We recognize that there is a solitude that we can maintain despite crowds and clatter. But rare is the person who can maintain inner attentiveness and heart-solitude in the midst of a busy life without being renewed by solitude.

Solitude Is Essential For Sensitivity To and Solidarity With Other Persons

One of the fruits of solitude is a sharpened sensitivity to and a solidarity with persons. In solitude and silence there comes a new freedom to be with people. We gain a capacity for a new attentiveness to the needs of others, a new responsiveness to their hearts. Thomas Merton observed,

It is in deep solitude that I find the gentleness with which I can truly love my brothers. The more solitary I am, the more affection I have for them. It is pure affection, and filled with reverence for the solitude of others. Solitude and silence teach me to love my brothers for what they are, not for what they say (“The Sign of Jonas,”268).

We need to accept the truth of this testimony because it is very important. But, even accepting the truth of this testimony, we need to remember that simply being alone does not sharpen sensitivity and enhance solidarity. In our solitude we must open ourselves to the recreating power of quietness and stillness, the healing, sensitizing presence of Christ, so that coming out of solitude we can be with others meaningfully. In solitude we must settle ourselves inwardly, so that we will become aware of the indwelling Christ. In solitude and prayer we recognize and cultivate awareness of the indwelling Christ. It is the indwelling Christ who sharpens our sensitivity and makes us one with others.

Solitude May Be a Time of Testing

Audience members once asked philosopher Martin Buber a series of grandiose-sounding questions. Finally he burst out, “Why don’t we ask each other the questions that come to us at three o’clock in the morning as we are tossing on our beds?” Thoreau contended that we can learn more about ourselves in a sleepless night than by a trip to Europe.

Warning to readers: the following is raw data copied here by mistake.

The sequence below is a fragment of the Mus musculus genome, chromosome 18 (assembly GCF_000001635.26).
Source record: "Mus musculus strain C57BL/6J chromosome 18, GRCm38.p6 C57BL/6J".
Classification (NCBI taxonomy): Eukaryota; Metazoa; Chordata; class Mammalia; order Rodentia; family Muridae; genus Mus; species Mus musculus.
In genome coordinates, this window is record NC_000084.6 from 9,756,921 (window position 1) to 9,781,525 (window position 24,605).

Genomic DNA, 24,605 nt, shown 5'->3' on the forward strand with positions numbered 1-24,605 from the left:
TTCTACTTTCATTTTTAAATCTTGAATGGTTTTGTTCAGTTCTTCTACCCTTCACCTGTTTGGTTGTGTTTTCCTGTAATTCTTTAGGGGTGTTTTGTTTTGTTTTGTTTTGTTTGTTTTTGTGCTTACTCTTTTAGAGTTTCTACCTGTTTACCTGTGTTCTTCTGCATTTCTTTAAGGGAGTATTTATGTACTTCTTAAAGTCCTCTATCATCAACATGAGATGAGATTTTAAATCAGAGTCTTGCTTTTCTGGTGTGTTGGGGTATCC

Solitude, whether chosen or forced upon us, is a time of testing. Jesus, led by the Spirit into the wilderness, is our classic witness of this. Those forty days of solitude were his final preparation for his public ministry. There he wrestled with the devil in a life-death struggle. Who he was as messiah and the shape of his ministry were beaten out on the anvil of attractive, enticing temptation. Three times the devil tempted Jesus to accept the role of a popular, power-wielding messiah. That testing did not end, though Jesus was ultimately victorious. Luke’s account of this temptation experience closes with this word: “When the devil had finished every test, he departed from him until an opportune time” (Luke 4:13). The King James Version has it that the devil “departed from him for a season.”

The inevitable presence of evil returned to test Jesus in Gethsemane. The option to evade those who would destroy him and escape death was there with overwhelming attractiveness. The depth of Jesus’ agony in testing is seen in the bloody sweat that poured from him.

So solitude brings testing. We should see this not as something to evade. Though we do not invite the testing, there is a sense in which we may welcome it. We may welcome it if we go with God into solitude. Or, in the case of involuntary solitude such as that brought by grave illness, if we have known the presence and power of the living Christ in other times and can hold on, however tentatively, to his promise that he will “come again,’ that he will be with us “even to the end of the age,” then we can welcome the testing that is coming to us in solitude.

Matthew closes his story of Jesus’ wilderness temptation with the comforting assurance, “and suddenly angels came and waited on him’” (Matthew 4:11).

Have you had an experience of testing in solitude? If so, what was that experience like? What did you learn? Practice the discipline of solitude by having a time of quietness each day, and a weekly 30-minute time of solitude in which you “examine your conscience.” Remember to listen to the Lord.

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Maxie D. Dunnam is the former president and chancellor of Asbury Theological Seminary. He is now Senior Pastor Emeritus and Executive Director of CCGlobal at Christ United Methodist Church in Memphis.